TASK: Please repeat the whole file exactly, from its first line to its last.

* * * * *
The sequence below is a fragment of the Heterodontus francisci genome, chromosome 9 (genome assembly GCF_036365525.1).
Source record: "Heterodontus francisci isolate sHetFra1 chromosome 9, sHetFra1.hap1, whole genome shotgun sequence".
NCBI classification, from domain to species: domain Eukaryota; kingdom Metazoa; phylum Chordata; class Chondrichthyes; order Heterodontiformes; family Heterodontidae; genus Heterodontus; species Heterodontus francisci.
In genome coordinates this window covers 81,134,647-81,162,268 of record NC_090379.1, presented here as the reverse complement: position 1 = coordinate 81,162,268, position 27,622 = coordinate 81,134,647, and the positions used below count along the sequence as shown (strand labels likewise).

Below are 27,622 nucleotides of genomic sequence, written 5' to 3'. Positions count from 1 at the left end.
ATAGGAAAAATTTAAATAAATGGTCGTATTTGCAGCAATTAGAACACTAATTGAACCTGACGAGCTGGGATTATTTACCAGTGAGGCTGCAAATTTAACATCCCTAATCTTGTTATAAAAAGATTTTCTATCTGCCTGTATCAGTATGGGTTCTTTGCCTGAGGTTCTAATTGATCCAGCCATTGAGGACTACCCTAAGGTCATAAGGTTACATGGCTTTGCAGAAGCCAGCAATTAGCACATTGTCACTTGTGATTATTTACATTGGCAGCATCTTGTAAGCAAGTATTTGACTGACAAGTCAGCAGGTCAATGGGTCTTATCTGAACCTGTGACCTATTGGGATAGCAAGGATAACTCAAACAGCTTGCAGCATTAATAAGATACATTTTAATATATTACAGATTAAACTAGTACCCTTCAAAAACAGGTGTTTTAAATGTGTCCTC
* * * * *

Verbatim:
The sequence below is a fragment of the Heterodontus francisci genome, chromosome 9 (genome assembly GCF_036365525.1).
Source record: "Heterodontus francisci isolate sHetFra1 chromosome 9, sHetFra1.hap1, whole genome shotgun sequence".
NCBI classification, from domain to species: domain Eukaryota; kingdom Metazoa; phylum Chordata; class Chondrichthyes; order Heterodontiformes; family Heterodontidae; genus Heterodontus; species Heterodontus francisci.
In genome coordinates this window covers 81,134,647-81,162,268 of record NC_090379.1, presented here as the reverse complement: position 1 = coordinate 81,162,268, position 27,622 = coordinate 81,134,647, and the positions used below count along the sequence as shown (strand labels likewise).

Below are 27,622 nucleotides of genomic sequence, written 5' to 3'. Positions count from 1 at the left end.
ATAGGAAAAATTTAAATAAATGGTCGTATTTGCAGCAATTAGAACACTAATTGAACCTGACGAGCTGGGATTATTTACCAGTGAGGCTGCAAATTTAACATCCCTAATCTTGTTATAAAAAGATTTTCTATCTGCCTGTATCAGTATGGGTTCTTTGCCTGAGGTTCTAATTGATCCAGCCATTGAGGACTACCCTAAGGTCATAAGGTTACATGGCTTTGCAGAAGCCAGCAATTAGCACATTGTCACTTGTGATTATTTACATTGGCAGCATCTTGTAAGCAAGTATTTGACTGACAAGTCAGCAGGTCAATGGGTCTTATCTGAACCTGTGACCTATTGGGATAGCAAGGATAACTCAAACAGCTTGCAGCATTAATAAGATACATTTTAATATATTACAGATTAAACTAGTACCCTTCAAAAACAGGTGTTTTAAATGTGTCCTC